This turns the learner into a purveyor of knowledge. In that role, they assume responsibility within the system – which will also boost their own motivation.

user generated content

The technology already provides for this. All that is left to do is to get the learners’ buy in. While that may seem like a monumental task, these initial key steps will get your company on the right track:

 

  • Take the leap and expand your learning ecosystem
  • Create acceptance for professional development
  • Create a great learning experience with motivating content
  • Offer time for learning
  • Enable employees to help shape the learning experience
  • Not trying is the biggest mistake you can make!
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I joined the imc newsroom team in 2021. As a journalist my heart beats for content and storytelling.

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Can Germany afford to be this sceptical about AI?

An interview with Kristian Schalter, Director Strategy and Digital Transformation at the Confederation of German Employers' Associations (BDA)

“In Germany, the discussion of artificial intelligence (AI) is marked by skepticism. That bothers me.”

In his blog Futurework.online, Kristian Schalter, Director Strategy and Digital Transformation at the Confederation of German Employers' Associations (BDA) draws on his background in political science and economics to discuss how future technologies such as AI (artificial intelligence) are changing our working world. In this interview, he reveals why Germany cannot afford to remain this skeptical about AI in the long term.

imc-future-of-work-Interview Kristian Schalter
Kristian Schalter, Director Strategy and Digital Transformation at the Confederation of German Employers' Associations (BDA)
imc Future of Work Interview AI Kristian Schalter

Hello Mr Schalter, I really appreciate you making time for this interview. In your blog, you are advocating a less skeptical approach to artificial intelligence. Why do think the German mistrust of AI is unjustified?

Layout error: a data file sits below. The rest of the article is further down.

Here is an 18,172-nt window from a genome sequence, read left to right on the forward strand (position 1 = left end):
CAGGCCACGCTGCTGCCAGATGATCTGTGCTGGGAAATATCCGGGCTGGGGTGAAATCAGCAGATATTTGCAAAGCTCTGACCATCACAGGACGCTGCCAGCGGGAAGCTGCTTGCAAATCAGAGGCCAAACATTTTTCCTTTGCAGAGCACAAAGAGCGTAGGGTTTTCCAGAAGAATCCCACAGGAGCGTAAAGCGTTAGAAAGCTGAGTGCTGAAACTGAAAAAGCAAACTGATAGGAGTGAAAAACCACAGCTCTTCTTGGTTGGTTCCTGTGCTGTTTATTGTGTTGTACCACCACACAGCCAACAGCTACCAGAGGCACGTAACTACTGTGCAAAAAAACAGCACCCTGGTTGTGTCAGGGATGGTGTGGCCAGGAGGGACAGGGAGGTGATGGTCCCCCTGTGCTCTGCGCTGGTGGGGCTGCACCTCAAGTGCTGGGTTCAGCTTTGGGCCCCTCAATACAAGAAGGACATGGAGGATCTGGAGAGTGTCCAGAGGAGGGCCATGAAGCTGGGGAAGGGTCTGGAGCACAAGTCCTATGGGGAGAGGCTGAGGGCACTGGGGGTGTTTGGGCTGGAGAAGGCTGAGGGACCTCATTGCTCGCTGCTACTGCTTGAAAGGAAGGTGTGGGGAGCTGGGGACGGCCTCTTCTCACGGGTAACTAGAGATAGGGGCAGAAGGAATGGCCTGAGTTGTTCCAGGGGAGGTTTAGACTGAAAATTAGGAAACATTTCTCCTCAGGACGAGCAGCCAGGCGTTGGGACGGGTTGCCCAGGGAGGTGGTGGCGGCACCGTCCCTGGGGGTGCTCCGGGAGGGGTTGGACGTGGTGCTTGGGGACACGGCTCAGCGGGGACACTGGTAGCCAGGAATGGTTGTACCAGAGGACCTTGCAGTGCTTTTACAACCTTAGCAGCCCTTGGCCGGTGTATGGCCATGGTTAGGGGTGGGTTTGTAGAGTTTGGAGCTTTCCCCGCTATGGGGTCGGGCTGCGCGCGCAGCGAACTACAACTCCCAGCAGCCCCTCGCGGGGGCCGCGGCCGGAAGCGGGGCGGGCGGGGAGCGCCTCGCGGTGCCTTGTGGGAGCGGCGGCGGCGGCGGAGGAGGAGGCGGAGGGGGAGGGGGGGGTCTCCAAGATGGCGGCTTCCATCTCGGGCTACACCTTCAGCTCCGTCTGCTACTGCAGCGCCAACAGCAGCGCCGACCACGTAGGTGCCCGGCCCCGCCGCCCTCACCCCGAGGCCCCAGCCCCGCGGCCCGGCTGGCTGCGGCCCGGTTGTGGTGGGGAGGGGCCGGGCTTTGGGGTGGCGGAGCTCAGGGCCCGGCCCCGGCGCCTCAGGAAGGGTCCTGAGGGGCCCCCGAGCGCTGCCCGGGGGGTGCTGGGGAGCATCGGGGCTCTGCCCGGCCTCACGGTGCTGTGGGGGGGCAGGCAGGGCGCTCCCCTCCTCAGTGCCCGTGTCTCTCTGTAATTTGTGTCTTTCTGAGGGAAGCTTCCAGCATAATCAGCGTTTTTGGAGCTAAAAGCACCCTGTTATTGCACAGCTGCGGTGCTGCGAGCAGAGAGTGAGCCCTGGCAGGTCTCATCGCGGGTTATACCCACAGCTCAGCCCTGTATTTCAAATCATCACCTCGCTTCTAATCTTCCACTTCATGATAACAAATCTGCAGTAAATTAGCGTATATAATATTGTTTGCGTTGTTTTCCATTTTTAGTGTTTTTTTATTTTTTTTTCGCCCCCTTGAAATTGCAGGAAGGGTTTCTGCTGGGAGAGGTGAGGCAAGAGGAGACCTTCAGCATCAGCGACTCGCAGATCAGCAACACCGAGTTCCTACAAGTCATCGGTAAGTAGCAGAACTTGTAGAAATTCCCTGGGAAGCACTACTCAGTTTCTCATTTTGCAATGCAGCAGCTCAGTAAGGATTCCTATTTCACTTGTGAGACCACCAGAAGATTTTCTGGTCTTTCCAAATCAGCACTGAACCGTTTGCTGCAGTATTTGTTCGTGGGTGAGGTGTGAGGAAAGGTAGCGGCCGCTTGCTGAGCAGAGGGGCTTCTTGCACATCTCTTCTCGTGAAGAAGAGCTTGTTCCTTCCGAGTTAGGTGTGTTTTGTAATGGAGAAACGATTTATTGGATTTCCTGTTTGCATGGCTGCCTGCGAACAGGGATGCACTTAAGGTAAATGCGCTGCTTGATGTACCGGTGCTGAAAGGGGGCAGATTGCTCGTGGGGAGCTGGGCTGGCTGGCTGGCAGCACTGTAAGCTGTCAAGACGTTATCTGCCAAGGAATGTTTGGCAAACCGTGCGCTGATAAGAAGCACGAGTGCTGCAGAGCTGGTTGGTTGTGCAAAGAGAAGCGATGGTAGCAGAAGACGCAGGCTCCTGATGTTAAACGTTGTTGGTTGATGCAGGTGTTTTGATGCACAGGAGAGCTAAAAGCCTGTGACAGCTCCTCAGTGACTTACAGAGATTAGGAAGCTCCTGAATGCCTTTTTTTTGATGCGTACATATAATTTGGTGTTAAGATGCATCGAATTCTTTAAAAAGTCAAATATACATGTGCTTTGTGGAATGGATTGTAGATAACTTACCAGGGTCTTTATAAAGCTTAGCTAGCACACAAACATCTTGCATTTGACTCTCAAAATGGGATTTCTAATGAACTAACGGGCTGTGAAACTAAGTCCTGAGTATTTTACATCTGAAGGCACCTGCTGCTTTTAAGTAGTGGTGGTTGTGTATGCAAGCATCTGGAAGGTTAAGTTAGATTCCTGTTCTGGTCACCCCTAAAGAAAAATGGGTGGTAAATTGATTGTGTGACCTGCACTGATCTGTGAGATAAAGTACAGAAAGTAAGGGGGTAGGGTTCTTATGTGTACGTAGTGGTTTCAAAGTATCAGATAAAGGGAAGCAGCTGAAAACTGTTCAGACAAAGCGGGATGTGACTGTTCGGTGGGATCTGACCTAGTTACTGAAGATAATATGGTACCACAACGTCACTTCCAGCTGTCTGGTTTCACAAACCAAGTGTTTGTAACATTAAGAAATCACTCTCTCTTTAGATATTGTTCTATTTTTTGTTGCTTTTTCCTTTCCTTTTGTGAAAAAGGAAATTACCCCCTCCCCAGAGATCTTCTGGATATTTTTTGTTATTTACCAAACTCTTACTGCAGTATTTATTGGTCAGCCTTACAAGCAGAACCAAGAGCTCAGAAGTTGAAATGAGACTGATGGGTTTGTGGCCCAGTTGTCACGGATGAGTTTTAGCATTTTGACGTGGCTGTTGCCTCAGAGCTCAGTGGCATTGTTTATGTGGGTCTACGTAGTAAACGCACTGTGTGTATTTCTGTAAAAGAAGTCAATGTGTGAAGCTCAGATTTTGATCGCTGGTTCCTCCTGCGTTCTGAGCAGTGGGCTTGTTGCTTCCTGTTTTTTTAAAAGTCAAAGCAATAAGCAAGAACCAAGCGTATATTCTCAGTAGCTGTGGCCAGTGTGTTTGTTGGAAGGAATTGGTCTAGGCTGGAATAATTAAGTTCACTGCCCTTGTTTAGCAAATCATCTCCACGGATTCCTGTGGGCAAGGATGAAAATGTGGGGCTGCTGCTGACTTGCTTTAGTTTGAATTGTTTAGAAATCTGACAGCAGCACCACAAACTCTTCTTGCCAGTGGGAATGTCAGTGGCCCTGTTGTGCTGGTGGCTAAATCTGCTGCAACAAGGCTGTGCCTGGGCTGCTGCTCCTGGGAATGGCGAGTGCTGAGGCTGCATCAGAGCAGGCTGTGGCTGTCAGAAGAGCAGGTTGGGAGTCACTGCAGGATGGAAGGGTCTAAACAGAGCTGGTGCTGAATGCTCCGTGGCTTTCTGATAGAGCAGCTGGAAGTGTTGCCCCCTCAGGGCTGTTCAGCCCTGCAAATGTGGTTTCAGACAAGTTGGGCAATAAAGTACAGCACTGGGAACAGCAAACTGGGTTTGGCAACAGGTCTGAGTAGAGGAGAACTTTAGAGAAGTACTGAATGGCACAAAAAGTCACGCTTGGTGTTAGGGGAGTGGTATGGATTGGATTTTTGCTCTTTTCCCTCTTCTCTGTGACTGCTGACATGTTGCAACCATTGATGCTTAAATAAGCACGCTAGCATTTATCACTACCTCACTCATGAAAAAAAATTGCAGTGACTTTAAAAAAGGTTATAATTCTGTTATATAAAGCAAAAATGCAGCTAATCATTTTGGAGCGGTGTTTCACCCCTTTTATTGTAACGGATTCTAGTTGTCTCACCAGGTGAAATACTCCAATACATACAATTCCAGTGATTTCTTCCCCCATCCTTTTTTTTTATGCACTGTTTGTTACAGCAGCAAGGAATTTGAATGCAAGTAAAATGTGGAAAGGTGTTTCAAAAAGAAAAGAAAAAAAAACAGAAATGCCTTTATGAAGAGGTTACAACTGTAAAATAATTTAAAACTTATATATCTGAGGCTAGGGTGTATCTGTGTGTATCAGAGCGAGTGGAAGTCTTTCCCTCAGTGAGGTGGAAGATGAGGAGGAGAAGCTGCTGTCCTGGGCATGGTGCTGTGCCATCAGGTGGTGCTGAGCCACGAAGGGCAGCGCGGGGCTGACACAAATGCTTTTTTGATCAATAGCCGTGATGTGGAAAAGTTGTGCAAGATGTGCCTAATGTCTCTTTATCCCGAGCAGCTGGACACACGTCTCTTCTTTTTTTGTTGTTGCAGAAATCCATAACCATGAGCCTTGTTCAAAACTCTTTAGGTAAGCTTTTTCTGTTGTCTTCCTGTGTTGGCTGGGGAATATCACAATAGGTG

Kristian Schalter: Artificial intelligence has enormous potential for making our lives better and our work easier. Yet, the discussion in Germany largely revolves around risks. That bothers me. I am not against some healthy skepticism in principle. However, many things are exaggerated – especially when it comes to the future of work. There is a lot of talk about the end of human work, broad automation and large-scale redundancies. This has almost become a tradition with the technological progress in Germany. The way I see it, the biggest risk is that we are falling behind with AI development on an international level, and that the jobs of the future are created elsewhere – not in Germany or even Europe. That would truly be a horrific scenario.

Where would you say that mistrust among the people stems from?

Kristian Schalter: When people read reports about algorithms with a discriminating bias or absolute surveillance in China, mistrust is a natural reaction. We tend to remember negative things better than positive ones. The term “artificial intelligence” certainly doesn’t help, either. Saying “machine learning” would be better. Although that is just one sub-form of AI, it describes what really happens. AI is not positive or negative in itself. It is a means to an end. What that end is, is still up to humans to decide. This makes it even more important to maintain a clear focus on the potential of AI and discuss the opportunities properly. We need to figure out where we really want to go with the development. If we look at fields like healthcare or mobility, it becomes obvious how great the potential is, and how much we can all benefit from it personally. There is no doubt about the things we don’t want. That is why we must be among the world leaders here. Setting international standards – and that includes ethical standards – is only possible from a leadership position.

What tips would you give those who want to know more about AI and experience the latest AI technologies?

Kristian Schalter: For the second part, simply using your smartphone will give you great insights. It contains many AI applications we use every day: in the navigation function, email inbox, web browser, newsfeed, language assistant, movie recommendations and so on. Professionally, I focus on the future of work. Artificial intelligence is already supporting people at work in a myriad of ways. I am particularly impressed with the industrial projects of the Fraunhofer Institute. They are always in tune with the latest trends, and reflect the reality companies experience particularly well.

Could you give an example of how AI would change a specific job?